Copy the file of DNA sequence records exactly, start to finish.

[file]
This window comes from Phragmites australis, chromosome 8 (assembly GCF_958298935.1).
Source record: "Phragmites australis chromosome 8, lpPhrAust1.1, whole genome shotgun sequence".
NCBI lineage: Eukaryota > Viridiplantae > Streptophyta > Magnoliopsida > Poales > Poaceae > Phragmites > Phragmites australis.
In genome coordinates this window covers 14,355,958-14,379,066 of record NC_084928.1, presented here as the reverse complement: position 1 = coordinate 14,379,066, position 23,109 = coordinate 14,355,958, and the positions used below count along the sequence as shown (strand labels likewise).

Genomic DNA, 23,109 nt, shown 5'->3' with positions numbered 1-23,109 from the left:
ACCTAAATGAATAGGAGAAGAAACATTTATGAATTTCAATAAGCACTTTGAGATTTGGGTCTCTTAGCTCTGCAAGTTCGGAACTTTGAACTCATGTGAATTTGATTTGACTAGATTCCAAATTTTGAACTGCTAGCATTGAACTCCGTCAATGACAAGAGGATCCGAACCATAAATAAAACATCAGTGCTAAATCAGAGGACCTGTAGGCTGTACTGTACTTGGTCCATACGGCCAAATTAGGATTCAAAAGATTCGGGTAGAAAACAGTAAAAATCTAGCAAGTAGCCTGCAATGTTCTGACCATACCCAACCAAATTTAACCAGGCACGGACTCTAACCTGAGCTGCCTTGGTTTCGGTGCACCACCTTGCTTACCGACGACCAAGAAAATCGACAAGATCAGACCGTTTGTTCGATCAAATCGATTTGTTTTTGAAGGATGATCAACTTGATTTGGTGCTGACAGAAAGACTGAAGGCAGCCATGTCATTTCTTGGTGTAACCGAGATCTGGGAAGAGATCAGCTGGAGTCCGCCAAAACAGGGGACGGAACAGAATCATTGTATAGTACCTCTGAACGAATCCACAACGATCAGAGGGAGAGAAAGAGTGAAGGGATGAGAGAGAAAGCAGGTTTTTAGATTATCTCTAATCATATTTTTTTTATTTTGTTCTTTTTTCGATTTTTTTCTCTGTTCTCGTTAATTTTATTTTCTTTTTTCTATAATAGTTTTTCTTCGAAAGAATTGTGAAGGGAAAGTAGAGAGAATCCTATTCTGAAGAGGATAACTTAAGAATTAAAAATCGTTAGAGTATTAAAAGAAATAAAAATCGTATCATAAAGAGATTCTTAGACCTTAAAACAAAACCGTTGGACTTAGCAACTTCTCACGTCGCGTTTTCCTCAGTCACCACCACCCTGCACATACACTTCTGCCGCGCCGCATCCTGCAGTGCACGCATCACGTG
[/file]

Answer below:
This window comes from Phragmites australis, chromosome 8 (assembly GCF_958298935.1).
Source record: "Phragmites australis chromosome 8, lpPhrAust1.1, whole genome shotgun sequence".
NCBI lineage: Eukaryota > Viridiplantae > Streptophyta > Magnoliopsida > Poales > Poaceae > Phragmites > Phragmites australis.
In genome coordinates this window covers 14,355,958-14,379,066 of record NC_084928.1, presented here as the reverse complement: position 1 = coordinate 14,379,066, position 23,109 = coordinate 14,355,958, and the positions used below count along the sequence as shown (strand labels likewise).

Genomic DNA, 23,109 nt, shown 5'->3' with positions numbered 1-23,109 from the left:
ACCTAAATGAATAGGAGAAGAAACATTTATGAATTTCAATAAGCACTTTGAGATTTGGGTCTCTTAGCTCTGCAAGTTCGGAACTTTGAACTCATGTGAATTTGATTTGACTAGATTCCAAATTTTGAACTGCTAGCATTGAACTCCGTCAATGACAAGAGGATCCGAACCATAAATAAAACATCAGTGCTAAATCAGAGGACCTGTAGGCTGTACTGTACTTGGTCCATACGGCCAAATTAGGATTCAAAAGATTCGGGTAGAAAACAGTAAAAATCTAGCAAGTAGCCTGCAATGTTCTGACCATACCCAACCAAATTTAACCAGGCACGGACTCTAACCTGAGCTGCCTTGGTTTCGGTGCACCACCTTGCTTACCGACGACCAAGAAAATCGACAAGATCAGACCGTTTGTTCGATCAAATCGATTTGTTTTTGAAGGATGATCAACTTGATTTGGTGCTGACAGAAAGACTGAAGGCAGCCATGTCATTTCTTGGTGTAACCGAGATCTGGGAAGAGATCAGCTGGAGTCCGCCAAAACAGGGGACGGAACAGAATCATTGTATAGTACCTCTGAACGAATCCACAACGATCAGAGGGAGAGAAAGAGTGAAGGGATGAGAGAGAAAGCAGGTTTTTAGATTATCTCTAATCATATTTTTTTTATTTTGTTCTTTTTTCGATTTTTTTCTCTGTTCTCGTTAATTTTATTTTCTTTTTTCTATAATAGTTTTTCTTCGAAAGAATTGTGAAGGGAAAGTAGAGAGAATCCTATTCTGAAGAGGATAACTTAAGAATTAAAAATCGTTAGAGTATTAAAAGAAATAAAAATCGTATCATAAAGAGATTCTTAGACCTTAAAACAAAACCGTTGGACTTAGCAACTTCTCACGTCGCGTTTTCCTCAGTCACCACCACCCTGCACATACACTTCTGCCGCGCCGCATCCTGCAGTGCACGCATCACGTG